I next come to the interesting narritive of Fletcher Christian. It appears that this unfortunate & ill fated young man, was never happy after the rash & inconsiderate step he had taken, but always sullen & morose, a circumstance which will not surprise any one, this moroseness however led him to many acts of cruelty & inhumanity, which soon was the cause of his incurring the hatred & devastation of his companions here: one cannot avoid expressing astonishment, when you consider that the very crime he was then guilty of towards his Companions (who resisted him in the Mutiny) was the very same they so loudly accused their Captain B— of. It is indeed very singular this circumstance should not have been a serious lesson to him, for his guidance in his future treatment of his Shipmates in error. This miserable young man after having left Otaheite the last time (for he has visited Anamooka one of the Friendly Islands after his desertion from his duty & disobedience to his Captain not finding the reception he expected there, or rather that his Plans could not be carried into execution without the fear of defection) returned to Otaheite with a feigned story, which the Islanders readily gave ear to; of having met Captain Cook who had sent him (Fletcher) Sep 22, 1789 for a supply of Provisions, his wishes were readily complied with, Capt Cook being a great favourite there; & having filled the Bounty with Hogs, & such other Articles as he thought necessary, he sailed away suddenly in the night; on or about the 22d Sepr 1789 & never since been heard of: This was the period when 16 of his crew left him & went on shore: his object was to find a uninhabited Island, where he could establish a settlement & hither he at last arrived tho with a very reduced Crew, & finding no Anchorage round the Island; & that the operation of landing the stores of the Bounty as well as his live stock &c was tedious & laborious, he ran the Ship against the Rocks, a little to the Southward of the place we landed at, & after having cleared her of every thing he thought necessary, set her on fire. This certainly was a wise plan on his part to avoid detection, for as Pitcairn is mentioned in the Charts, & in all accounts I have seen of it, as uninhabited, it is not probable that any one would seek refreshments there: whereas had the wreck ever been observed by any Vessel passing that way, humanity if not curiosity would have led them to enquire, if some fellow creature in distress, might not have been cast away here. Again, had the ship been preserved, there might have been a possibility that some of the disatisfied would sail away in her & give information of the retreat of the Mutineers of the Bounty. It is therefore an extraordinary circumstance, that chance & meer accident should have led us hither, for had we been aware that Pitcairn Island was near us, we should have avoided it. We considered ourselves nearly 200 miles from it, when land was discovered, & we verily believed that in Sight was some new discovery. To the error therefore, in which it is laid down is to be chiefly attributed this unexpected visit of ours to it; happy however that it is in our power to communicate the fate of the wretched people who composed the Crew of the Bounty after their shameful Mutiny against their Captain. It is impossible to describe the surprise we all felt when we heard the Natives the descendants of Fletcher Christian speak the English language uncommonly well & that this should be the general language among them: the old women who are from Otaheite retain the Mother tongue, tho as has been mentioned before, they have picked up many English words & understand the English language tolerably. The fate of Fletcher Christian himself was such as one might have expected from his cruelty & extraordinary unfeeling behaviour: from what we could learn he was shot by a black man whilst digging in his field & almost instantaneously expired. This happened about eleven months after they were settled in the Island, but the exact dates I could not learn: the black or Otaheite man that thus murderd him, was himself immediately assassinated: the cause of these disturbances & violence is thus accounted for by John Adams; that as he has before related, Fletcher Christian, behavd with such cruelty & oppression towards the people, as soon alienated them from him, & in consequence they divided into parties which ran very high, seeking every opportunity on both sides to put each other to death: old John Adams himself was not without his enemies, having been shot through the neck; as however the Ball enterd the fleshy part, he was enabled to make his escape, & avoid the fury of his pursuers, who sought his life. Another circumstance had arisen which gave particularly the Otaheite men still more discontent & roused their fury to a degree not to be pacified: Christian's wife had paid the debt of nature, & as we have every reason to suppose sensuality & a passion for the females of Otaheite chiefly instigated him to the rash step he had taken, so it is readily to be believed he would not live long on the Island without a female companion, consequently after the demise of his wife, he forcibly seized on one belonging to one of the Otaheitan men & took her to live with him. This exasperated them to a degree of madness, open war was declared & every opportunity sought to take away his life, & it was effected whilst digging in his own field. It is surprizing he should not have been more upon his guard, for he was well aware of the hatred & enmity of all the Blacks or Otaheitan men. Thus terminated the miserable existence of this deluded young man, whose connexions in Westmorland were extremely respectable & who did not want talents & capacity to have become an ornament to his profession, had he adopted another line of conduct. We could not learn precisely the exact number of Blacks or whites who were killed whilst this kind of warfare continued, certainly however, many must have perished by the hands of each other & only old John Adams remains of the men that landed on the Island with Christian.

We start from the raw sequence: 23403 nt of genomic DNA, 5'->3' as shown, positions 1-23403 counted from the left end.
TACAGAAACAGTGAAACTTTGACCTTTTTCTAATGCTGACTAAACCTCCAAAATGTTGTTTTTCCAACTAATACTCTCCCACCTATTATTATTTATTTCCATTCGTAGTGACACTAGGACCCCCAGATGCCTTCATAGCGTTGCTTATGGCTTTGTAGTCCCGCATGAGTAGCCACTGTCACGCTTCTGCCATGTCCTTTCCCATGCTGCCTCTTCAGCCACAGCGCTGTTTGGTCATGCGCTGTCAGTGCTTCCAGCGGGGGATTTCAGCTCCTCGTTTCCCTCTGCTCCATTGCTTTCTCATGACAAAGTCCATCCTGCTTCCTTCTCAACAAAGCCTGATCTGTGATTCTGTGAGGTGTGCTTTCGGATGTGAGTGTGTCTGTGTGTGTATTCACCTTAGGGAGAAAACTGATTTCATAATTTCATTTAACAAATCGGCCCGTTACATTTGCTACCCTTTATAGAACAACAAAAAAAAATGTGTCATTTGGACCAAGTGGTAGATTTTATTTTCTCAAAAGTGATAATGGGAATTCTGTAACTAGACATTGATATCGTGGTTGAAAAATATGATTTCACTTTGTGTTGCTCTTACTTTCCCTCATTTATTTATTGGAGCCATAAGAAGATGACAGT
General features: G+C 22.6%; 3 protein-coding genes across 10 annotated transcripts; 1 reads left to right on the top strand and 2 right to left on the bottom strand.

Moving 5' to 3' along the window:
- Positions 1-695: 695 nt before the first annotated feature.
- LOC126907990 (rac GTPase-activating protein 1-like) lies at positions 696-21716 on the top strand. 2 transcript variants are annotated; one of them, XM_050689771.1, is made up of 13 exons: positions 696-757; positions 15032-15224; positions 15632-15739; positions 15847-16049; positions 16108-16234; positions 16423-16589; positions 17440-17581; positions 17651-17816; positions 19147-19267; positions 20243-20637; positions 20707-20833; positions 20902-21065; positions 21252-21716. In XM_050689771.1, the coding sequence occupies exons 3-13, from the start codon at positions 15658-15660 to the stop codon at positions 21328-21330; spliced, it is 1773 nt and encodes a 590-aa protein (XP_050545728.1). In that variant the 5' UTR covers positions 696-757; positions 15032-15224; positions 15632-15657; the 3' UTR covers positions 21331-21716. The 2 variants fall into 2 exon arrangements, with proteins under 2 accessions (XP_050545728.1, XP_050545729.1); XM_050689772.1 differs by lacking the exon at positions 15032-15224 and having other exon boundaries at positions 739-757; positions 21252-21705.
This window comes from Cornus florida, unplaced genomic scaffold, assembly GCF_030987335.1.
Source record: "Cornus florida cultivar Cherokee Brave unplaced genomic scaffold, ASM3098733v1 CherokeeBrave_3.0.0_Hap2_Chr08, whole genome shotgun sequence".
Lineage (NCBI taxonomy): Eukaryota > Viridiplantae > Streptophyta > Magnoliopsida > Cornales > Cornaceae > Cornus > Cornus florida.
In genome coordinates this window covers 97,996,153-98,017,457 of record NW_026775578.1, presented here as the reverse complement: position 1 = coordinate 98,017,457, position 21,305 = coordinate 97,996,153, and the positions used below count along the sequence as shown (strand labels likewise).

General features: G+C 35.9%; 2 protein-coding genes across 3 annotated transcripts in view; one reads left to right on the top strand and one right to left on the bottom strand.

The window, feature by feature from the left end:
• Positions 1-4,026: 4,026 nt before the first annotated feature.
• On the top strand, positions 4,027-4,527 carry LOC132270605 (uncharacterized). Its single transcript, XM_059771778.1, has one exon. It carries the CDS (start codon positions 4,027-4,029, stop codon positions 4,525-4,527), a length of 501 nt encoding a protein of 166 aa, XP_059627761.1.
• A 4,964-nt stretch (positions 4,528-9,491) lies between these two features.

The Island has only been visited by one Ship since their Settlement in it: an American Ship called the Topaz Mayhew Folger (Master). This took place on the 6th Feb 1808. The Master landed & procured all manner of refreshments the Island afforded, such as Hogs Goats Poultry & such Fruits & Vegetables as were then in season.